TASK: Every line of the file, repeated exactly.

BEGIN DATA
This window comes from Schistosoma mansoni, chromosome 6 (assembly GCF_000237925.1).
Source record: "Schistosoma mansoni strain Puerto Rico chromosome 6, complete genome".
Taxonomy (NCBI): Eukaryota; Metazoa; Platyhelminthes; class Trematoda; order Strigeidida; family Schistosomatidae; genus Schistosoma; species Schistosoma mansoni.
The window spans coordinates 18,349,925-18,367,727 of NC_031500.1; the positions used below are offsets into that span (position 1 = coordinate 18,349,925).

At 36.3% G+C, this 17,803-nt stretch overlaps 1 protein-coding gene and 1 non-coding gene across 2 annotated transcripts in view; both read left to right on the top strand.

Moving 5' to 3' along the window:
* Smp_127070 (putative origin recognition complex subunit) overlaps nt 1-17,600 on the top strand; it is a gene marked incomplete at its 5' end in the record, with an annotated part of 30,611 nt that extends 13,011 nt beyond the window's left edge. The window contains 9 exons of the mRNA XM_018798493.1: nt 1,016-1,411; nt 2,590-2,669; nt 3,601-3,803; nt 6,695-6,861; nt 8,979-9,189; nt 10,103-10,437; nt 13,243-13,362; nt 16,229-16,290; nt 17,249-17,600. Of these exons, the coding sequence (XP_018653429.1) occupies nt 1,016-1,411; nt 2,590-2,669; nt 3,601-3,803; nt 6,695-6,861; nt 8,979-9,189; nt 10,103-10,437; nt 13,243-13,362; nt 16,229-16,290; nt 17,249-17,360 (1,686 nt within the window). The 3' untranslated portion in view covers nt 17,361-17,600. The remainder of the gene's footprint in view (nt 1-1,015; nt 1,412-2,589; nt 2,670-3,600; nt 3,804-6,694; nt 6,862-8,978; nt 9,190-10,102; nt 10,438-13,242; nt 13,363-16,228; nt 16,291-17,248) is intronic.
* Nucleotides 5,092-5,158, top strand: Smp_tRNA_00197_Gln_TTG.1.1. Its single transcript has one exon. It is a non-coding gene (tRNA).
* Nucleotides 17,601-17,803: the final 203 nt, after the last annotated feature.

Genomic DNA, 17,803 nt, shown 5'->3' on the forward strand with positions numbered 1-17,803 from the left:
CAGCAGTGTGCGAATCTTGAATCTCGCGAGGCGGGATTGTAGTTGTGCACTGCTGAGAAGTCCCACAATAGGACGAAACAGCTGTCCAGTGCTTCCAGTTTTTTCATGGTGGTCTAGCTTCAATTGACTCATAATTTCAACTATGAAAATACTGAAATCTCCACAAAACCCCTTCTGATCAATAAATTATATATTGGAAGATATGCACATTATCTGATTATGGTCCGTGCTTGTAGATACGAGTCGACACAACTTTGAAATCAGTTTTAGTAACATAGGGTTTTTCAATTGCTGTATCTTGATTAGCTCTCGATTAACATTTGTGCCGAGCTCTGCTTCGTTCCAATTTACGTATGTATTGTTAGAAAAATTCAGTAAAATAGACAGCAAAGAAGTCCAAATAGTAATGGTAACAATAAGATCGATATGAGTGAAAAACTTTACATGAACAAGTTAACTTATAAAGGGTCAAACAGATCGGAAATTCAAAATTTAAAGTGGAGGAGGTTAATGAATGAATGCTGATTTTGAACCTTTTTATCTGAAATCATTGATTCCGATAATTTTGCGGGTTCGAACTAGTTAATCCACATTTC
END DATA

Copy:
This window comes from Schistosoma mansoni, chromosome 6 (assembly GCF_000237925.1).
Source record: "Schistosoma mansoni strain Puerto Rico chromosome 6, complete genome".
Taxonomy (NCBI): Eukaryota; Metazoa; Platyhelminthes; class Trematoda; order Strigeidida; family Schistosomatidae; genus Schistosoma; species Schistosoma mansoni.
The window spans coordinates 18,349,925-18,367,727 of NC_031500.1; the positions used below are offsets into that span (position 1 = coordinate 18,349,925).

At 36.3% G+C, this 17,803-nt stretch overlaps 1 protein-coding gene and 1 non-coding gene across 2 annotated transcripts in view; both read left to right on the top strand.

Moving 5' to 3' along the window:
* Smp_127070 (putative origin recognition complex subunit) overlaps nt 1-17,600 on the top strand; it is a gene marked incomplete at its 5' end in the record, with an annotated part of 30,611 nt that extends 13,011 nt beyond the window's left edge. The window contains 9 exons of the mRNA XM_018798493.1: nt 1,016-1,411; nt 2,590-2,669; nt 3,601-3,803; nt 6,695-6,861; nt 8,979-9,189; nt 10,103-10,437; nt 13,243-13,362; nt 16,229-16,290; nt 17,249-17,600. Of these exons, the coding sequence (XP_018653429.1) occupies nt 1,016-1,411; nt 2,590-2,669; nt 3,601-3,803; nt 6,695-6,861; nt 8,979-9,189; nt 10,103-10,437; nt 13,243-13,362; nt 16,229-16,290; nt 17,249-17,360 (1,686 nt within the window). The 3' untranslated portion in view covers nt 17,361-17,600. The remainder of the gene's footprint in view (nt 1-1,015; nt 1,412-2,589; nt 2,670-3,600; nt 3,804-6,694; nt 6,862-8,978; nt 9,190-10,102; nt 10,438-13,242; nt 13,363-16,228; nt 16,291-17,248) is intronic.
* Nucleotides 5,092-5,158, top strand: Smp_tRNA_00197_Gln_TTG.1.1. Its single transcript has one exon. It is a non-coding gene (tRNA).
* Nucleotides 17,601-17,803: the final 203 nt, after the last annotated feature.

Genomic DNA, 17,803 nt, shown 5'->3' on the forward strand with positions numbered 1-17,803 from the left:
CAGCAGTGTGCGAATCTTGAATCTCGCGAGGCGGGATTGTAGTTGTGCACTGCTGAGAAGTCCCACAATAGGACGAAACAGCTGTCCAGTGCTTCCAGTTTTTTCATGGTGGTCTAGCTTCAATTGACTCATAATTTCAACTATGAAAATACTGAAATCTCCACAAAACCCCTTCTGATCAATAAATTATATATTGGAAGATATGCACATTATCTGATTATGGTCCGTGCTTGTAGATACGAGTCGACACAACTTTGAAATCAGTTTTAGTAACATAGGGTTTTTCAATTGCTGTATCTTGATTAGCTCTCGATTAACATTTGTGCCGAGCTCTGCTTCGTTCCAATTTACGTATGTATTGTTAGAAAAATTCAGTAAAATAGACAGCAAAGAAGTCCAAATAGTAATGGTAACAATAAGATCGATATGAGTGAAAAACTTTACATGAACAAGTTAACTTATAAAGGGTCAAACAGATCGGAAATTCAAAATTTAAAGTGGAGGAGGTTAATGAATGAATGCTGATTTTGAACCTTTTTATCTGAAATCATTGATTCCGATAATTTTGCGGGTTCGAACTAGTTAATCCACATTTC